Lessons in Liability for Equine Professionals

Protect yourself legally when participating in horse-related activities and transactions. By Harriet Tramer for EQUUS magazine.

A liability insurance policy can help protect commercial establishments that offer lessons, shows or other activities. |

Whether acquired through college study, on-the-job experience or years of dedicated ownership, an awareness of potential legal issues involving horses can yield productive and protective practices for industry professionals and more casual participants alike.

Precautionary measures commonly are implemented to document a transaction, clarify the parameters of an agreement and reduce the risk of personal injury or property damage wherever horses and people are gathered or are interacting. They can be produced by a business or legal professional, and they take a variety of forms, such as:

  • a bill of sale when a horse is being sold to reflect the amount paid by the buyer, the seller’s receipt of the payment and the identity of the horse who’s changing hands.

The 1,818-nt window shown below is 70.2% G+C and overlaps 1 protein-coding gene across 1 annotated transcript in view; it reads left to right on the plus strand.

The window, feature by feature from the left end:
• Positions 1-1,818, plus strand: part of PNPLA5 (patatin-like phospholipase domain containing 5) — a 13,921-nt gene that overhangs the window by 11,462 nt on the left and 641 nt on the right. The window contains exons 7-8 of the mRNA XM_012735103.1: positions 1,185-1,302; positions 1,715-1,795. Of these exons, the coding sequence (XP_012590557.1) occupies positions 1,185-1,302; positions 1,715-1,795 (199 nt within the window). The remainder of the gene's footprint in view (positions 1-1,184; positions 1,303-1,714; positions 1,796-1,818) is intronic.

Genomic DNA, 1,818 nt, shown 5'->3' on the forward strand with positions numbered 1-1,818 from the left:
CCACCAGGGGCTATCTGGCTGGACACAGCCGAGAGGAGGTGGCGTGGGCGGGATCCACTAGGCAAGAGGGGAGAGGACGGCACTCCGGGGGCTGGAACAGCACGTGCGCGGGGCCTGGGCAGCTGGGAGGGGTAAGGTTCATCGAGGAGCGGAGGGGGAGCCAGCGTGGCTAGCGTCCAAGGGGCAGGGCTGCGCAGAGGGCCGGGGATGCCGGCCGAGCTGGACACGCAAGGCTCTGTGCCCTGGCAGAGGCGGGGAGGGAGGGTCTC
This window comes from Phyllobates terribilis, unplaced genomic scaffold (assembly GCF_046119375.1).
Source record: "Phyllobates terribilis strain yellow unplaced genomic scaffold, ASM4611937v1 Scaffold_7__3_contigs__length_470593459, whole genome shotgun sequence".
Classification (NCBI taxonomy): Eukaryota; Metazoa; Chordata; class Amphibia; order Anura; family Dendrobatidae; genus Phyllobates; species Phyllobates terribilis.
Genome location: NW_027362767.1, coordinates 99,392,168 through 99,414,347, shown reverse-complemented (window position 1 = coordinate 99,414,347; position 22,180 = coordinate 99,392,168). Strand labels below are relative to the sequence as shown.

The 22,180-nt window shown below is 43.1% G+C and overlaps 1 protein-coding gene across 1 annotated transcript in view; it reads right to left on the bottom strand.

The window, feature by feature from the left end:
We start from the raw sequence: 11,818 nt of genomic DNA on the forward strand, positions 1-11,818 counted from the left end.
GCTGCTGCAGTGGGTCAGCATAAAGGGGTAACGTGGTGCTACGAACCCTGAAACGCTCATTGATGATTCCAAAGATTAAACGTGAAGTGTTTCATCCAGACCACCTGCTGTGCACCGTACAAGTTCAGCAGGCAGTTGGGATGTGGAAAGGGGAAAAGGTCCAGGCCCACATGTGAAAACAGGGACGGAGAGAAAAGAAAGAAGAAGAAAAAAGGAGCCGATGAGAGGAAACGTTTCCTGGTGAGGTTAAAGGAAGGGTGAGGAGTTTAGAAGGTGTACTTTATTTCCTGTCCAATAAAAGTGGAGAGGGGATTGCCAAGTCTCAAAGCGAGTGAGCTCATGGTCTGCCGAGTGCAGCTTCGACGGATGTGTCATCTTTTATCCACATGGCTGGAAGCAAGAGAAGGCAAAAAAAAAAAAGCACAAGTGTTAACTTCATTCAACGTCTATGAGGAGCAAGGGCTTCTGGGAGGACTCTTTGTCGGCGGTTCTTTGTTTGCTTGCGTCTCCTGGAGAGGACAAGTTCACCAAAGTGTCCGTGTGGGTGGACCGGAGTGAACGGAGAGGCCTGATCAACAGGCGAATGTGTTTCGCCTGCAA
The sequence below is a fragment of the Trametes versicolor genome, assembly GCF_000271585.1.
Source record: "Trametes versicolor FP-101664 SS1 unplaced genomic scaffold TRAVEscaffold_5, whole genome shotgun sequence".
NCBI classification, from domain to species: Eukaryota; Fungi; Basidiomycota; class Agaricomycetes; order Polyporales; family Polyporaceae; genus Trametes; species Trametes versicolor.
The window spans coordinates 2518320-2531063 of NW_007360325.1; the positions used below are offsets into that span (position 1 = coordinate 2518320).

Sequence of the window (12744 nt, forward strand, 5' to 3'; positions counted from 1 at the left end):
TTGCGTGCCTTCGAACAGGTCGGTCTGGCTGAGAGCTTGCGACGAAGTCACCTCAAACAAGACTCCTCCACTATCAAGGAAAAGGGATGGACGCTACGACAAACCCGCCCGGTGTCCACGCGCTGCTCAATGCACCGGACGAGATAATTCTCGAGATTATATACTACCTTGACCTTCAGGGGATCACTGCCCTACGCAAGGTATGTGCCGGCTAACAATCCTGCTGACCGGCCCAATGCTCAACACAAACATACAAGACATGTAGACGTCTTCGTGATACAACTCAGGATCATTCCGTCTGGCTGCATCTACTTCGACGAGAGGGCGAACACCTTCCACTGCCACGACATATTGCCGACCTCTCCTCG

• a comprehensive contract when a horse is being leased to outline the type and quality of care he receives, his approved uses and restrictions, and the course of action if he becomes ill or lame or if he injures someone during the term of the arrangement.
  • a liability insurance policy–available to private horse owners as well as commercial establishments and horse professionals–to guard against financial ruin in the event that an animal accidentally harms a person or damages property.

In most instances, a heightened awareness of the unpredictable nature of horses and the situations involving them can motivate individual owners, professionals and stables to rectify situations where they might be seen as negligent. Lawsuits citing negligence arise when a person suffers an injury because a horse has dangerous propensities or is otherwise unsuitable for a rider. They also occur when an injury stems from a rider not receiving proper supervision or through the use of defective equipment.

In all matters involving horses, forethought and commonsense judgment can help to keep what’s pleasurable, exciting and fulfilling from suddenly turning disastrous. It pays to know your horse, your equipment and your property and surroundings. It’s also vital to recognize your intentions and expectations as well as the extent of your experience whenever you’re entering into an agreement or dealing with the public.

For more information on legal issues covered in many college equestrian programs, check out “Lessons in Liability” in the December 2005 issue of EQUUS magazine.




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